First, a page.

"But after she dies, I inherit
everything. Then we can marry."

"Can Dame Margarete really
not see who it is?

"Why, it is my sister Mari."

"She is so unhappy at having to
leave me! I beg you to let Mari
live at the parsonage in return
for help around the house."

"Do you think the old woman
will be done for soon?"

A few weeks later, a neighboring
parson joined the two in wedlock.

Even though both bride
and bridegroom preferred
a quiet ceremony, it was
the custom in the area to
hold a big celebration.

"We will now drink to the
health of the bridal couple
and wish them a long and
happy life."

The day after the wedding.
Sofren made up for it.

"In the future. I suggest you
and your companions be less
high and mighty. For I am
master of this house."

"Master Sofren is too big for his
boots. Give him a drubbing!"

"I suggest you concentrate
on prayers and sermons.
Do not play master here.
I am master of this house!"

Time passed by... Dame
Margarete had not yet died
and Sofren had not been
able to see Mari alone.

It was not the only time
that Sofren was unlucky.

"Oh! The Parson cast amorous
glances at me!"

"Let the fine fellow go!"

"I will have you know
I am a decent girl!"

Sofren was at his wit's
end. Finally he stooped
to courting at night just
as peasant lads did.

"I had a sudden stomachache
and was just going to ask my
sister for some drops."

"If you need drops, you had
better come to me!"

Sofren would not give up. A night
or two later he tried again.

"My little popsy!"

"Shame, that you cannot
leave us girls alone!"

One evening they sat together
all three, working.

"Do you know what country
folk say about you, Dame
Margarete? That you got
your former husband through
black magic!"

I also wonder a good deal
about that herring you gave
me --- was it real?

"No, it had a spell cast upon it!"

"And they say you have
a potion which can prolong
one's life."

"It must be the truth... just look
at me. I will live for at least
another hundred years!"

A few nights later the
full moon came shining
into Dame Margarete's
chamber.

"Never have I seen the like.
The Devil himself walking
in the pastor's slippers!"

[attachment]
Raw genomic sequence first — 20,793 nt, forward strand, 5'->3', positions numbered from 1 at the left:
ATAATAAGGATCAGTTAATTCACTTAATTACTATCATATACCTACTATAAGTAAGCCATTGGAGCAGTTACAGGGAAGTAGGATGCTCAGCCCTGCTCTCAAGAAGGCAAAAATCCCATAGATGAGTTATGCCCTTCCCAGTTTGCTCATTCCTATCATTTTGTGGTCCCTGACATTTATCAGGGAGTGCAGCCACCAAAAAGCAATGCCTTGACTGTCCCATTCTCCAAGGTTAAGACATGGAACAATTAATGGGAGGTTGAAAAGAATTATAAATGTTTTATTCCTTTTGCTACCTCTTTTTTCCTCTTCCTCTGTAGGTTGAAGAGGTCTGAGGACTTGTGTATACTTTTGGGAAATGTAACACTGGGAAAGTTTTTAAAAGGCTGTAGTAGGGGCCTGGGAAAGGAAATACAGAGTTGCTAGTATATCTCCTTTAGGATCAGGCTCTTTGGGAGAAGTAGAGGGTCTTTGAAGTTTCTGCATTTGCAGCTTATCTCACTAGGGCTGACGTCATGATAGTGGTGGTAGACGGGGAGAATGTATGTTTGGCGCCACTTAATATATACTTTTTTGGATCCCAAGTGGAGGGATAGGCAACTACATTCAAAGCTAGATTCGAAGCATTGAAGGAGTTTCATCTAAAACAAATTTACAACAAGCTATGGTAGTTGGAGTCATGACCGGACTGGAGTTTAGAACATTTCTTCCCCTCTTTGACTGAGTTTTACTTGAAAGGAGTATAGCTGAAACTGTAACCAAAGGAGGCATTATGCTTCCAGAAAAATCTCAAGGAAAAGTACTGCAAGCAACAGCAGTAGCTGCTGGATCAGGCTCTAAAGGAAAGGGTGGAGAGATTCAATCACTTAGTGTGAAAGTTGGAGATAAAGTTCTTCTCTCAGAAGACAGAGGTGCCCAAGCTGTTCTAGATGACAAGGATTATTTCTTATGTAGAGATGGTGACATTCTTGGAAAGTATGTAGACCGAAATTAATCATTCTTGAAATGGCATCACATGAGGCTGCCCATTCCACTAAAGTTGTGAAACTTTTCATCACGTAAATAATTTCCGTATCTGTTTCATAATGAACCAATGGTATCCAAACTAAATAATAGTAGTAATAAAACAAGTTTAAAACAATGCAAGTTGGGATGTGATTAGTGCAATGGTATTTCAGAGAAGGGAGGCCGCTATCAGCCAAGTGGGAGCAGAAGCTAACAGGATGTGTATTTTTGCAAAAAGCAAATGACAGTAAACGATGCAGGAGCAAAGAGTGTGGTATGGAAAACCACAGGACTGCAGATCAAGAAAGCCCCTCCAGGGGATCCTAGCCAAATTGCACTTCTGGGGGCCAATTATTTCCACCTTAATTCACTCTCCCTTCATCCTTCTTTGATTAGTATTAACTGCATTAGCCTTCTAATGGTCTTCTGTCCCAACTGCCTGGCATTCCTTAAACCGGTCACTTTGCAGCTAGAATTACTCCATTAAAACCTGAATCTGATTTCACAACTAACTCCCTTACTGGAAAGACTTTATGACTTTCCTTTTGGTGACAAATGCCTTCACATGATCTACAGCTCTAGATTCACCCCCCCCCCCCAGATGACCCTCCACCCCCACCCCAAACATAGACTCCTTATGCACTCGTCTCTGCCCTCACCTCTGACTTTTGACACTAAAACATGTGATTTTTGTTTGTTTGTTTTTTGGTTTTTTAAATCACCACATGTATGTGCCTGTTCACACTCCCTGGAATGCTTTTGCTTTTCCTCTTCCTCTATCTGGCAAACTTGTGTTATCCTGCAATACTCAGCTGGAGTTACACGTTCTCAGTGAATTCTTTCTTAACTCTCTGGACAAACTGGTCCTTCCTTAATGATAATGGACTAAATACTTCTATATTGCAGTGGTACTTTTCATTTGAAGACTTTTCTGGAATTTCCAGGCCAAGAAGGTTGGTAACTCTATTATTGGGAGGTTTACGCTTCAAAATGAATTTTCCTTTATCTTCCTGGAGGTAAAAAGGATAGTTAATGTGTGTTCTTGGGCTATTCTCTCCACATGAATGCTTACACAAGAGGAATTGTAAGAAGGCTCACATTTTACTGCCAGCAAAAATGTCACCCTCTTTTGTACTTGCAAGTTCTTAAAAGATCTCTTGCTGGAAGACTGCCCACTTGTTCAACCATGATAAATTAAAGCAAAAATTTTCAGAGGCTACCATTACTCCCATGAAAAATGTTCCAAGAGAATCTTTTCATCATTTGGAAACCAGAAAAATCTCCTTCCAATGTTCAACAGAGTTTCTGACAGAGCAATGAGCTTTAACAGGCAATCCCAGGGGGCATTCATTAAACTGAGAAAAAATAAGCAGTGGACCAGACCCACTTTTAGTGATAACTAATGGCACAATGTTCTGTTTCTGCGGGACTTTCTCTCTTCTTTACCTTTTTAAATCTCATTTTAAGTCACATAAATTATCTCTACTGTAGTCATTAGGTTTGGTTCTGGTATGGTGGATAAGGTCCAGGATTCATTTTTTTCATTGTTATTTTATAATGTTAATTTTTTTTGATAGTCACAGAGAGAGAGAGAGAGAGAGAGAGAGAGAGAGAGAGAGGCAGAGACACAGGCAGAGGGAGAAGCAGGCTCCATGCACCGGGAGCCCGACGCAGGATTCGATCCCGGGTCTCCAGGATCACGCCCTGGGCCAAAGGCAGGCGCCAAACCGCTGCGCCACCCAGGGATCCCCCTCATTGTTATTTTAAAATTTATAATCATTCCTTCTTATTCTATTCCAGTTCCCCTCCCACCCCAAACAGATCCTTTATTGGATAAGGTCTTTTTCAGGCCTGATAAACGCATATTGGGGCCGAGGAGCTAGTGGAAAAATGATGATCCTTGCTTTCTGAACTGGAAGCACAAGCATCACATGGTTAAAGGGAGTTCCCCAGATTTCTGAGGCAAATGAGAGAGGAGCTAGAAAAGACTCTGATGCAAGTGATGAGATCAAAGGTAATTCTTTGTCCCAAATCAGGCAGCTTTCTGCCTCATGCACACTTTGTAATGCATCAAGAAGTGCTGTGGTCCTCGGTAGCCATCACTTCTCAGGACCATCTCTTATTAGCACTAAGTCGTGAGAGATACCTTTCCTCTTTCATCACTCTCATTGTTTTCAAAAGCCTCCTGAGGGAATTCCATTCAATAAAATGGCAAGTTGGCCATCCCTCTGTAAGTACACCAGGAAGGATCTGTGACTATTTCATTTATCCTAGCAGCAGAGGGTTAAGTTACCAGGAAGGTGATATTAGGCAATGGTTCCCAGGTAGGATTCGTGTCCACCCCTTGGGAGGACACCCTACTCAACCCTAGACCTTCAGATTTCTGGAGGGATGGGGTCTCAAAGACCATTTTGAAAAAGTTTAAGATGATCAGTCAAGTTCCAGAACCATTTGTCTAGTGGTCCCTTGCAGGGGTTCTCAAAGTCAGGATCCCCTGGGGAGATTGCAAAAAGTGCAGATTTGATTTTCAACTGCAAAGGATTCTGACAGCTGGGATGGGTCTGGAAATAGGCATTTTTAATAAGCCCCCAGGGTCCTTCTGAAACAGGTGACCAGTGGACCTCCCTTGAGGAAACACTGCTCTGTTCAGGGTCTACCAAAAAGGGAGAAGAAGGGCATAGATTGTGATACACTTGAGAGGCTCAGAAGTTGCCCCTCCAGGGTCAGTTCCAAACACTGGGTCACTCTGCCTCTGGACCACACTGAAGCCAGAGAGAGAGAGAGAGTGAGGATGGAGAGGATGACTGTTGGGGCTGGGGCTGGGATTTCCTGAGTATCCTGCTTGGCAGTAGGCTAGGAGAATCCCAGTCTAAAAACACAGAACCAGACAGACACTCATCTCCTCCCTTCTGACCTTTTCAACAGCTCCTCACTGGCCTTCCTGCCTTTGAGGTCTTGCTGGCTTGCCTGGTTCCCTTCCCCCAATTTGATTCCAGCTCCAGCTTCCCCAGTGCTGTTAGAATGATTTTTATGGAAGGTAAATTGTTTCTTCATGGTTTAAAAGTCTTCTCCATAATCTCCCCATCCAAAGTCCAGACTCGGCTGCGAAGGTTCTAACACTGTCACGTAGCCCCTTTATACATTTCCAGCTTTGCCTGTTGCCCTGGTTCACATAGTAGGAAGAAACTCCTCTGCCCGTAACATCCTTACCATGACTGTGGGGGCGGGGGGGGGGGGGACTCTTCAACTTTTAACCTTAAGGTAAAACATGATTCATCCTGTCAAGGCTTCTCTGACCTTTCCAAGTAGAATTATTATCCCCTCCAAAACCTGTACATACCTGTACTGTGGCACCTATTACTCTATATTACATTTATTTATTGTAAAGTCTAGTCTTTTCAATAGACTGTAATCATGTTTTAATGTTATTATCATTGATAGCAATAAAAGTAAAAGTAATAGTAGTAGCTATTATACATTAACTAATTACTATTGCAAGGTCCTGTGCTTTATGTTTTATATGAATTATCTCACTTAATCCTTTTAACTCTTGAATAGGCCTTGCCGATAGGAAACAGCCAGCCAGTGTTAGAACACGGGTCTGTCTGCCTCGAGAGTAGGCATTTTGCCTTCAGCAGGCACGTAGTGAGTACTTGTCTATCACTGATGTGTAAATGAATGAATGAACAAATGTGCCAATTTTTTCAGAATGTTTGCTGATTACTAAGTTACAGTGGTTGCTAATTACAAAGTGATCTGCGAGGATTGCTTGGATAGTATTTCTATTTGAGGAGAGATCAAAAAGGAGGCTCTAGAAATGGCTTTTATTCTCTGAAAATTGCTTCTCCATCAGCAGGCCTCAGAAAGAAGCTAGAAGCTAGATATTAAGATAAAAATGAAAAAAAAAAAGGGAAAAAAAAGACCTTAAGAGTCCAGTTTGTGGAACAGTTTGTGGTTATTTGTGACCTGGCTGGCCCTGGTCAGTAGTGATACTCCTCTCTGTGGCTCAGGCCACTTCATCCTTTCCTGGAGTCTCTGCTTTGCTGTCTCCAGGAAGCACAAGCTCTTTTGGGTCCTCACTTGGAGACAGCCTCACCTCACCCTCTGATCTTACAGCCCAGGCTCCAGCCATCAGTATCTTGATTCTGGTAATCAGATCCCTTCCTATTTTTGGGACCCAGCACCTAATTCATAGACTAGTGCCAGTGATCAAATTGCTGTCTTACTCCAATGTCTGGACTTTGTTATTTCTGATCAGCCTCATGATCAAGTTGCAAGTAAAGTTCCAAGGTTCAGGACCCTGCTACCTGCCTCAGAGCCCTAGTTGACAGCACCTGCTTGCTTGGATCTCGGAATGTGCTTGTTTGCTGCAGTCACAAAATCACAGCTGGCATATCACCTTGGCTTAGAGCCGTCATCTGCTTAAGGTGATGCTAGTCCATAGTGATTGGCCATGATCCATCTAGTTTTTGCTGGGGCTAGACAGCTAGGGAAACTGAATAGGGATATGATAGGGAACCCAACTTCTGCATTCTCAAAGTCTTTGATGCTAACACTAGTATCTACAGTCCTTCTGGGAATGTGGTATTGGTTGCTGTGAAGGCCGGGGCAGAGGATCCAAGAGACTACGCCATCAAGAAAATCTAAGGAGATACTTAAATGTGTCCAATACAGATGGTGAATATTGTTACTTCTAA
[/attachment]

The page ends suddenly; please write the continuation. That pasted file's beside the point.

A couple of hours went by
but Dame Margarete held out
bravely.

"So that is how the Devil looks!"

Sofren did one stupid trick
after another. However,
one day something happened
of the greatest importance to
everybody.

"Shouldn't you prepare your
Sunday sermon instead of
idling here?"

Sofren hoped Dame Margarete
would stay up in the loft and
mayby in the meantime he could
meet Mari.

But Mari was where Sofren
least expected.

"Be careful, Dame Margarete!
The ladder is gone!"

"The thigh-bone is broken and
she suffered a concussion. But
she will recover."

Several weeks passed before
Sofren was allowed to enter
the sickroom.

During this time, Sofren truly
grew fond of Dame Margarete,
who nursed little Mari day and
night as tenderly as a mother.

"I am reminded of my youth..."

"My first husband and I were
engaged for many years
when he applied for the post
here and learned he could
have it only if he wedded
the parson's widow."

"We knew that the widow was
weak and could scarcely live
long. It was a sore temptation
to us..."

"Yes, God forgive us. We built
our happiness on the hope of
another's death."

"Five years we had to wait. But
these rooms hold memories of
thirty happy years, and in the
churchyard is a grave that is
never out of my thoughts."

"Forgive us, Dame Margarete!"

"Mari and I are not sister and
brother --- she is my fiancee.
We have also waited for your
death, Dame Margarete!"

"Poor children!
Poor children!"

Not long afterwards, Mari was
on her feet again --- thanks to
Dame Margarete's tender care.

But Dame Margarete now spent
half the day in the churchyard
by her first husband's grave.

One morning at breakfast, Dame
Margarete was missing.

Do not forget, when my mortal
remains are taken away, to put
a horseshoe over the door and to
strew linseed after me so that I
shall not haunt you.

A week later the funeral
took place.

"I render thanks for all the good
I have known in my days."

My voice I raise by tones of bells
In praise of the Lord of Lords.
To call God's folk to church
And now to sound a burial hymn.

Following her own wish, Dame
Margarete was buried with her
first husband.

"We owe her a great debt, Mari.
She taght you to keep a good
home, and she taught me to be
a honorable man."